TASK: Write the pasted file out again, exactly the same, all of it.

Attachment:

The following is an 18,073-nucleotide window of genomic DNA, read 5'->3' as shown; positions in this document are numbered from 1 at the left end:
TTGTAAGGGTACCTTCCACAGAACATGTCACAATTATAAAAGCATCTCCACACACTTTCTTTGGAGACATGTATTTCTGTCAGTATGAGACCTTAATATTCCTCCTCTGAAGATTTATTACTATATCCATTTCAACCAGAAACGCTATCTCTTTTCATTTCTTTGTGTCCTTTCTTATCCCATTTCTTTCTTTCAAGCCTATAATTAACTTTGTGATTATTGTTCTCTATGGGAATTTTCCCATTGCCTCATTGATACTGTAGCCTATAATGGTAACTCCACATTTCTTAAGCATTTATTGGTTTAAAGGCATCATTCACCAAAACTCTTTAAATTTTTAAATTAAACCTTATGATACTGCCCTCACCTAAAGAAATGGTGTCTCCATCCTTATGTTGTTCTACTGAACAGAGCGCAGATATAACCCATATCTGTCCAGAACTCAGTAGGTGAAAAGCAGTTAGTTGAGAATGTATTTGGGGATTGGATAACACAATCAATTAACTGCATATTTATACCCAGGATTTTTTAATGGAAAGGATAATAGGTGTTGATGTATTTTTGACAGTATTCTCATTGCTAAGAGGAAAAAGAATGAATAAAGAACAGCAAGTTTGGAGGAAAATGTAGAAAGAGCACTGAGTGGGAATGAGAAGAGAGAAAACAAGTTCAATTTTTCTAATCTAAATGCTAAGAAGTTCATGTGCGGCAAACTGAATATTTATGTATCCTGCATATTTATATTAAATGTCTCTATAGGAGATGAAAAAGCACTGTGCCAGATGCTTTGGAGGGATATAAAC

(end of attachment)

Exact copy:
The following is an 18,073-nucleotide window of genomic DNA, read 5'->3' as shown; positions in this document are numbered from 1 at the left end:
TTGTAAGGGTACCTTCCACAGAACATGTCACAATTATAAAAGCATCTCCACACACTTTCTTTGGAGACATGTATTTCTGTCAGTATGAGACCTTAATATTCCTCCTCTGAAGATTTATTACTATATCCATTTCAACCAGAAACGCTATCTCTTTTCATTTCTTTGTGTCCTTTCTTATCCCATTTCTTTCTTTCAAGCCTATAATTAACTTTGTGATTATTGTTCTCTATGGGAATTTTCCCATTGCCTCATTGATACTGTAGCCTATAATGGTAACTCCACATTTCTTAAGCATTTATTGGTTTAAAGGCATCATTCACCAAAACTCTTTAAATTTTTAAATTAAACCTTATGATACTGCCCTCACCTAAAGAAATGGTGTCTCCATCCTTATGTTGTTCTACTGAACAGAGCGCAGATATAACCCATATCTGTCCAGAACTCAGTAGGTGAAAAGCAGTTAGTTGAGAATGTATTTGGGGATTGGATAACACAATCAATTAACTGCATATTTATACCCAGGATTTTTTAATGGAAAGGATAATAGGTGTTGATGTATTTTTGACAGTATTCTCATTGCTAAGAGGAAAAAGAATGAATAAAGAACAGCAAGTTTGGAGGAAAATGTAGAAAGAGCACTGAGTGGGAATGAGAAGAGAGAAAACAAGTTCAATTTTTCTAATCTAAATGCTAAGAAGTTCATGTGCGGCAAACTGAATATTTATGTATCCTGCATATTTATATTAAATGTCTCTATAGGAGATGAAAAAGCACTGTGCCAGATGCTTTGGAGGGATATAAAC